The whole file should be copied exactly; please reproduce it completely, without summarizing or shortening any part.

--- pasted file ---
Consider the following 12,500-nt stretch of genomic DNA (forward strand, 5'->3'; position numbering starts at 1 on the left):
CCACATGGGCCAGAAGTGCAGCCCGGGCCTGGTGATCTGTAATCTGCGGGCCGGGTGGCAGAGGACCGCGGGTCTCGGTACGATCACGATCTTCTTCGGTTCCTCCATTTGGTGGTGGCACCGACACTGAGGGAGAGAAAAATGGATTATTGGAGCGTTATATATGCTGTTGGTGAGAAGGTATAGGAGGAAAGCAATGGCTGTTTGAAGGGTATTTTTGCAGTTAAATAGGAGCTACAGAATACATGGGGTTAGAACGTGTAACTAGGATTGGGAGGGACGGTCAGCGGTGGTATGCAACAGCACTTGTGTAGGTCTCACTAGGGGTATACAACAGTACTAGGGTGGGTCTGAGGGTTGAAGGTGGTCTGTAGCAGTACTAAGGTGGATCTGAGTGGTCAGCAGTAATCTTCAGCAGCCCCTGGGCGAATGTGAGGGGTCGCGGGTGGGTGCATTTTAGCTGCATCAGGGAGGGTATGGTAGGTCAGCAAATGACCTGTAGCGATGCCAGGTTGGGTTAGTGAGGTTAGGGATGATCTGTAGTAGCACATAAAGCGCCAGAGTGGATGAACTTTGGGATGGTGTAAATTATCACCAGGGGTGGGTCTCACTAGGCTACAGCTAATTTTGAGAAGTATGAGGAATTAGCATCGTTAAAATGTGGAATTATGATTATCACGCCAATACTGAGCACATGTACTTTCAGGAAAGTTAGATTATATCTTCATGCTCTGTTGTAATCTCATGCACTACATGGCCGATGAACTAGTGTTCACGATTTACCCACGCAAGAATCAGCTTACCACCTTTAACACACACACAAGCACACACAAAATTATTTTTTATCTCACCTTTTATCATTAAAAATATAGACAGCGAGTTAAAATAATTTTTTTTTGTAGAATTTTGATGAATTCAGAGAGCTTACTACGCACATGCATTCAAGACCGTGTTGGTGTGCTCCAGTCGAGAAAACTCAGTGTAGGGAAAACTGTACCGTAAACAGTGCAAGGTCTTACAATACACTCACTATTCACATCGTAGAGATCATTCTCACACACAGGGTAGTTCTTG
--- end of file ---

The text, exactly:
Consider the following 12,500-nt stretch of genomic DNA (forward strand, 5'->3'; position numbering starts at 1 on the left):
CCACATGGGCCAGAAGTGCAGCCCGGGCCTGGTGATCTGTAATCTGCGGGCCGGGTGGCAGAGGACCGCGGGTCTCGGTACGATCACGATCTTCTTCGGTTCCTCCATTTGGTGGTGGCACCGACACTGAGGGAGAGAAAAATGGATTATTGGAGCGTTATATATGCTGTTGGTGAGAAGGTATAGGAGGAAAGCAATGGCTGTTTGAAGGGTATTTTTGCAGTTAAATAGGAGCTACAGAATACATGGGGTTAGAACGTGTAACTAGGATTGGGAGGGACGGTCAGCGGTGGTATGCAACAGCACTTGTGTAGGTCTCACTAGGGGTATACAACAGTACTAGGGTGGGTCTGAGGGTTGAAGGTGGTCTGTAGCAGTACTAAGGTGGATCTGAGTGGTCAGCAGTAATCTTCAGCAGCCCCTGGGCGAATGTGAGGGGTCGCGGGTGGGTGCATTTTAGCTGCATCAGGGAGGGTATGGTAGGTCAGCAAATGACCTGTAGCGATGCCAGGTTGGGTTAGTGAGGTTAGGGATGATCTGTAGTAGCACATAAAGCGCCAGAGTGGATGAACTTTGGGATGGTGTAAATTATCACCAGGGGTGGGTCTCACTAGGCTACAGCTAATTTTGAGAAGTATGAGGAATTAGCATCGTTAAAATGTGGAATTATGATTATCACGCCAATACTGAGCACATGTACTTTCAGGAAAGTTAGATTATATCTTCATGCTCTGTTGTAATCTCATGCACTACATGGCCGATGAACTAGTGTTCACGATTTACCCACGCAAGAATCAGCTTACCACCTTTAACACACACACAAGCACACACAAAATTATTTTTTATCTCACCTTTTATCATTAAAAATATAGACAGCGAGTTAAAATAATTTTTTTTTGTAGAATTTTGATGAATTCAGAGAGCTTACTACGCACATGCATTCAAGACCGTGTTGGTGTGCTCCAGTCGAGAAAACTCAGTGTAGGGAAAACTGTACCGTAAACAGTGCAAGGTCTTACAATACACTCACTATTCACATCGTAGAGATCATTCTCACACACAGGGTAGTTCTTG